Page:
Recovering While Grieving

By Daniel W…

The worst thing to ever happen to me was losing my father at age 60. I was 26. He had suffered a heart attack overnight while sleeping and didn’t survive it. The thought of it to this day stirs up a lot of emotion in me. What makes it even worse for me is the context of the whole situation. I was an active drug addict when he died and had been working for him up until 6 months ago before I got fired for stealing. I went 5 months after that without speaking to him, wanting to but not able to bring myself to do it. Thank god I reached out to him three days before he died, we had a very deep talk and I will be forever grateful for that more than anything else in my life. I couldn’t believe he was gone, death is so final. He died on March 17,2015 and I got sober on May 17, 2015.

The low I reached on the day of his passing is the lowest I ever want to feel. I already was isolated from my family after fleeing New Jersey and going to South Florida because of burning all my bridges getting fired from my father’s company. I went to his service back home and I really was living in a nightmare. I cried myself asleep every night for two months before my mom said she would be able to get me into treatment, it wouldn’t be my first. I went to treatment a completely hopeless, devastated and broken man who missed his father who was his rock.  I would ask myself how can I possibly survive this?

The thing about being hopeless, is that it made me less resistant to things in areas I used to be very resistant in. Things like opening up to people, taking guidance and other things we are asked to do in early recovery that I had usually ignored, I just did it this time. The only thing I knew was that I didn’t want to die, and that I had to make my dad proud no matter where he was. My grieving really occurred for those two months after he died, I felt it hard and I had to feel those emotions and let them out. Now it was time to look at the whole situation and grow from it.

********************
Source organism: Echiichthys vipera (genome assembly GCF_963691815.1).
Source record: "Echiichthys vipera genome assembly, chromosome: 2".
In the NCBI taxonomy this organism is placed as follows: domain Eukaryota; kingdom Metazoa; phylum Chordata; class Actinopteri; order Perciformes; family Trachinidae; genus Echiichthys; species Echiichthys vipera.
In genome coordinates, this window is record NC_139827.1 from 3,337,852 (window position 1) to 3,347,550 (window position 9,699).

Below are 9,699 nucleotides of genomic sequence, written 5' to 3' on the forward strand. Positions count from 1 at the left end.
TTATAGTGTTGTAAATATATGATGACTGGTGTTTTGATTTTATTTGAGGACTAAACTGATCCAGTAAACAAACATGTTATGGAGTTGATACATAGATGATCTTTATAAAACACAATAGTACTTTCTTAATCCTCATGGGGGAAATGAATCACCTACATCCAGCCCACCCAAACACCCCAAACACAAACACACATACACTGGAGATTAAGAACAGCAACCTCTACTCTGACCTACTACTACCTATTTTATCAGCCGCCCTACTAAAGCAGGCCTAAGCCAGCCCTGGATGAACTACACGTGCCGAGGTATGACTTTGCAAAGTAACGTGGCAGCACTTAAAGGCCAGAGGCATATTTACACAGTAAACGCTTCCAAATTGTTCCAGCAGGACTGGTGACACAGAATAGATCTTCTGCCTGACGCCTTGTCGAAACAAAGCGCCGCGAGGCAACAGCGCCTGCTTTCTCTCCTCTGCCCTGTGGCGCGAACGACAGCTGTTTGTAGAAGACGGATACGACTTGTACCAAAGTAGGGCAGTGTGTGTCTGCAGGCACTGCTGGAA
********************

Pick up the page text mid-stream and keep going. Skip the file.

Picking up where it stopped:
An early realization I had was that ultimately I was grateful to even have had a father for 26 years. I had spoken to many who weren’t even that fortunate. Suddenly the memories and pictures I had with him became much more valuable. He always let me know how much he loved me and we spent so much time together–that would never leave me. This was my key to dealing with his death and walking towards acceptance of it. Showing gratitude for having him in my life.

While I was in treatment, I was desperate. A lot of us see that as a gift in recovery. It was surely something I’d never felt before. Looking back at it, I think that desperation grew from the very genuine desire to honor how my dad raised me and to do what would make him proud. All that mattered to him was that his sons were happy and living a good life. My brother had that taken care of, and now it was my turn. I would spend every morning praying on my bed and talking to him. I felt a tangible connection with him still, and I plugged into that every day. I still talk to him all the time–to this day.

For my first year in recovery I spent a lot of time processing, talking about, accepting and reflecting on his death. At the same time I was moving forward in life and doing better than I ever had at taking charge of my own life. It felt incredible. If I hadn’t done a lot of work on myself and put myself on the right path, I would never have gotten over my loss. By the time the first year anniversary of his death arrived, my life looked so different than that day in March one year earlier. Instead of making it a day to sulk I made it a day of celebration and gratitude.

There are still days I miss him. It almost feels like the longer I go without him the harder it gets. Not a day goes by without me thinking about him, but I still have remained on the path I committed to years ago. I still feel him with me, making him proud. His voice still echoes in my head when I think about what he would say about particular situations. As long as I am building the life he wanted me to have, I raise my head high and keep in mind the good times I had with him.

 

Daniel Wittler is an Outreach Specialist for Recovery Local, a local addiction/recovery based marketing company. He advocates long-term sobriety by writing for websites like JourneyPure, providing resources to recovering addicts and shedding light on drug addiction. Daniel believes that absolutely anyone can get sober provided they are ready to take action in their own life.

 

 

 

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